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Unit 2

2.12 The Bureaucracy

3 min readβ€’april 4, 2021

Samantha Howey


The bureaucracy is a large and complex system of administration consisting of appointed officials. It features a hierarchical authority structure, job specialization, and established rules and procedures. The Bureaucracy implements, administers, regulates policies, issues fines, and testifies before Congress. It has Commissions, Departments, and government corporations to carry out its duties.

Types of Bureaucratic Agencies πŸ‘©β€πŸ”¬πŸ‘¨β€πŸ”¬πŸ‘¨β€πŸ’»πŸ§‘β€πŸ’»

The Cabinet consists of fifteen departments heads. These are headed by Secretaries (except for the Justice Department, which is headed by the attorney general), who are appointed by the president and then must be approved by the Senate. Examples include the Departments of State, Treasury, and Defense.
The independent regulatory agencies, such as the Securities and Exchange Commission (SEC) or the Federal Trade Commission (FCC), are constitutionally part of the executive branch, but operate fairly independent of presidential control. Most independent agencies are run by commissions of between five and seven members who share power, but the president has the power to name some of the commissions' members.
A government corporation is a government organization that provides a service that could be provided by the private sector. It typically charges for its services and runs like a business. The Postal Service is an example of this because its job can be done by companies in the private sector like UPS, and the Postal Service charges for its services.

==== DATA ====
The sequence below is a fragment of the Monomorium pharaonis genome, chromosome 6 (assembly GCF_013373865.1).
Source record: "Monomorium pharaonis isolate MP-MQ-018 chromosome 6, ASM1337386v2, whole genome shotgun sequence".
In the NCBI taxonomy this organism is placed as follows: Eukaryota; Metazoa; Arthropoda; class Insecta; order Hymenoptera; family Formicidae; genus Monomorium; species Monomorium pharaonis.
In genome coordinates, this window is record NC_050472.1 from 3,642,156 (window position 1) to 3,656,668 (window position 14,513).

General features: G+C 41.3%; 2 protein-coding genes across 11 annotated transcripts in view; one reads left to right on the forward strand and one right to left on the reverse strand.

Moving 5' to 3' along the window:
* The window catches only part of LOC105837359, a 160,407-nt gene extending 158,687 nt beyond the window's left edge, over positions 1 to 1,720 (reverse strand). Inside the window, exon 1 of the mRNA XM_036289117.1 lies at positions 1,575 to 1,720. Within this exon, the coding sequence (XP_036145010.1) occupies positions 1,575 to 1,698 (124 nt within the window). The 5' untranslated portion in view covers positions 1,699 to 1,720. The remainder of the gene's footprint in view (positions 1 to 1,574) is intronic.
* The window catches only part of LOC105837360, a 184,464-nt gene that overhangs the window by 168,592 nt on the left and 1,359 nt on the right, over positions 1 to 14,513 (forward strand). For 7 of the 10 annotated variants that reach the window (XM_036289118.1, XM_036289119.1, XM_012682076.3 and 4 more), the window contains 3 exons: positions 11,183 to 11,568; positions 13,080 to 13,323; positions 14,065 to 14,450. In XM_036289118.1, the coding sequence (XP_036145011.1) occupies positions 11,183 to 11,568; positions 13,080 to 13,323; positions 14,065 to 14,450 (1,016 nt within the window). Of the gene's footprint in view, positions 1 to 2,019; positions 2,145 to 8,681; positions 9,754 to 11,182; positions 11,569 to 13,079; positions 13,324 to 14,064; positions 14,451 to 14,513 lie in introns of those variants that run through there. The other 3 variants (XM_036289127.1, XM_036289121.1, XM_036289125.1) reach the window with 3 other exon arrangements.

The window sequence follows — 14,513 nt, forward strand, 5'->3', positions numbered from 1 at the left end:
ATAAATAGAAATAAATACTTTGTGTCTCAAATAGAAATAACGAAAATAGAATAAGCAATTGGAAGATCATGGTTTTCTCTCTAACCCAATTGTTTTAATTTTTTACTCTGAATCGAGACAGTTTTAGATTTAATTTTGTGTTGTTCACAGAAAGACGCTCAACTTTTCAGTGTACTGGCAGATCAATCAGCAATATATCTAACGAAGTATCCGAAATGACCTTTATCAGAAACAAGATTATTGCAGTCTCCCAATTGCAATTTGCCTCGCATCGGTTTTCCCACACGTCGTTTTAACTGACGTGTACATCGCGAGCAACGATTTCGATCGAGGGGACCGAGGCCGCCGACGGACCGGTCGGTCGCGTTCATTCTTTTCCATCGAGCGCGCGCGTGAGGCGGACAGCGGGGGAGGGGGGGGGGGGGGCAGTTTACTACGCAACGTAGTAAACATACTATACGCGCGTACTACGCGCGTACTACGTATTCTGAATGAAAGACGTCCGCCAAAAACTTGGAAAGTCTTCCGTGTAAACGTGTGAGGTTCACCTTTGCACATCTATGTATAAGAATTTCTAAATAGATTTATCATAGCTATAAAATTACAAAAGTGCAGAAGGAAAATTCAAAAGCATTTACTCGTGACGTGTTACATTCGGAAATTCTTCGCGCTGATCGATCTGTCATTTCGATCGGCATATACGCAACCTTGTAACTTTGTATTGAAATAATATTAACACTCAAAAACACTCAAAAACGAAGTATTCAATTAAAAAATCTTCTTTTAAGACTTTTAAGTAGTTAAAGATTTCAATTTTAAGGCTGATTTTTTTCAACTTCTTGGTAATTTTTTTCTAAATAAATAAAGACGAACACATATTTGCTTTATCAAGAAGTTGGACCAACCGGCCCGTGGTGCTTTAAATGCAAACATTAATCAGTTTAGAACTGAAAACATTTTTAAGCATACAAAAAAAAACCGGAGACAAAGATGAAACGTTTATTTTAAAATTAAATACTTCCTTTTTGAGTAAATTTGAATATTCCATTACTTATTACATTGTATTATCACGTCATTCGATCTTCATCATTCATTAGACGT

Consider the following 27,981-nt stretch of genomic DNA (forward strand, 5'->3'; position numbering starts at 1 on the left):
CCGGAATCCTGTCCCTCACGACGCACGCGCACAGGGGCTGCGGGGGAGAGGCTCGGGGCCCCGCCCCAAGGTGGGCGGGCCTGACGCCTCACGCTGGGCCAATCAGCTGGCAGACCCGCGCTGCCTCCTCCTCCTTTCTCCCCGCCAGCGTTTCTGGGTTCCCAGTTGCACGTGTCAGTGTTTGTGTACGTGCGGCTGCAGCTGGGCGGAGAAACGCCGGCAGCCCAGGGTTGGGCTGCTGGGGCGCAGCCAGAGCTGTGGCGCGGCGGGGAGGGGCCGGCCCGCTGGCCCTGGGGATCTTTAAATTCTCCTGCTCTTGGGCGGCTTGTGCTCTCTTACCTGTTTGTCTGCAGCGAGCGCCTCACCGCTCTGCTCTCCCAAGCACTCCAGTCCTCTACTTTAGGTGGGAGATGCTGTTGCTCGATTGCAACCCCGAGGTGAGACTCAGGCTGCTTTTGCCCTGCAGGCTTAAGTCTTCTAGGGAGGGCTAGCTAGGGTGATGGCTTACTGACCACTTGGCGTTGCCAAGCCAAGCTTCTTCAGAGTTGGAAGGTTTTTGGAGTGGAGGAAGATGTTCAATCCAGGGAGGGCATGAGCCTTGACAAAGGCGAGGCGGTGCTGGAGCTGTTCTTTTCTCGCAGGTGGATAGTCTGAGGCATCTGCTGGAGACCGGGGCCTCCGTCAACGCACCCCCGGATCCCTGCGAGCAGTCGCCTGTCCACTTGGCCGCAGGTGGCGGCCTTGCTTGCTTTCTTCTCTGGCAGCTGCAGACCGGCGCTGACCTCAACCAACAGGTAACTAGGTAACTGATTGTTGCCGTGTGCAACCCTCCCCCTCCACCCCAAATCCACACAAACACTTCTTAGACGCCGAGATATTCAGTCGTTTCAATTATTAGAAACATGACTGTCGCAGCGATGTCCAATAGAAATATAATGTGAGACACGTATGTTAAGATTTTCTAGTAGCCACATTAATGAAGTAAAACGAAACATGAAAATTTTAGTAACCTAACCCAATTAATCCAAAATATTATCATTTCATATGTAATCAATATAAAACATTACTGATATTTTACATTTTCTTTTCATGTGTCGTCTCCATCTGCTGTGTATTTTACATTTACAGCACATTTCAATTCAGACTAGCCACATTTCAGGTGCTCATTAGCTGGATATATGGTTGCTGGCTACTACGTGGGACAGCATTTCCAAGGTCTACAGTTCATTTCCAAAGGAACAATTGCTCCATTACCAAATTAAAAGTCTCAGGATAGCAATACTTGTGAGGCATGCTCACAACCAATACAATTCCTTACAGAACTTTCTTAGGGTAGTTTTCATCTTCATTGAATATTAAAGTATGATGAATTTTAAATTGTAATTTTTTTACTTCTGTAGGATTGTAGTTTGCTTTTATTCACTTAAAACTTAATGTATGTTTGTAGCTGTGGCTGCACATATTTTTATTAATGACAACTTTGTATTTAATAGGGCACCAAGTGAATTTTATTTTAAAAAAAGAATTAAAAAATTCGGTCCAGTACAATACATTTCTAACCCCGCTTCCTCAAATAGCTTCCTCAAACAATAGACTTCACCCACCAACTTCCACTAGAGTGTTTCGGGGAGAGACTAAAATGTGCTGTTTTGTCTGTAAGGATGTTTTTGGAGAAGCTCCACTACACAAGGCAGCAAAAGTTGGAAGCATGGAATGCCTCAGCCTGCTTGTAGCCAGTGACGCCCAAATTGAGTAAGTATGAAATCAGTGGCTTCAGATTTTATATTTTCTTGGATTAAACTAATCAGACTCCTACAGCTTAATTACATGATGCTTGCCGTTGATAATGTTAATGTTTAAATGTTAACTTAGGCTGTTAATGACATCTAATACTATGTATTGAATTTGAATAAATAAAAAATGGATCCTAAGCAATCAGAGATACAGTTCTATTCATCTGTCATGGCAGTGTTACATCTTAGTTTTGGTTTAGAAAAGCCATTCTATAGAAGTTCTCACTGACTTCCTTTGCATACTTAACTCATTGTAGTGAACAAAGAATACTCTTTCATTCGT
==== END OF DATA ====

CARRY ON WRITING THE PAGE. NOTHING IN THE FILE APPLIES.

Policy Development

An iron triangle is the term used to describe a relationship that develops between congressional committees, the federal bureaucracy, and interest groups during the policy creation process. The relationship between these three groups occurs naturally over time due to the close proximity in which all of them work together, as they are all seeking to maximize their gain during the policy process.
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Issue networks are networks that consist of people in interest groups, on congressional staff, in bureaucratic agencies, in universities, and in the mass media who regularly debate an issue.
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πŸŽ₯ Watch: AP GOPO - Policy-making and Iron Triangles

Resources:

Civil Service

Merit and ReformsΒ 

The spoils system is when politicians grant favors, give contracts, and/or making appointments to office for their friends, supporters, and relatives. The merit system is a system of public employment in which selection and promotion depend on demonstrated performance rather than political patronage, this is the system used today.
The Pendleton Act and Hatch Act are examples of reforms made in civil service. The Pendleton Act (1883) isΒ a federal law established in 1883 that stipulated that government jobs should be awarded on the basis of merit.Β 
The Hatch Act (1939) is federal law prohibiting government employees from active participation in partisan politics while on the job. The act forbids federal workers from taking part in partisan political activities, however, they are still allowed to vote in elections.

Important Offices and Laws

The Office of Personnel Management (OPM) is the bureaucracy’s employment agency. The OPM administers the Civil Service Exam, publishes lists of job openings, and hires on the basis of merit. The intent of the OPM is to create a competent and professional bureaucracy.Β 
Merit Systems Protection Board investigates charges of agency corruption and incompetence. The board also protects whistleblowers. The Whistleblower Protection Act of 1989 was enacted to protect federal employees who disclose "government illegality, waste, and corruption" from adverse consequences related to their employment. This act provides protection to whistleblowers who may receive demotions, pay cuts, or be replaced as an employee.
πŸŽ₯ Watch: AP GOPO - Understanding the Bureaucracy

Resources:

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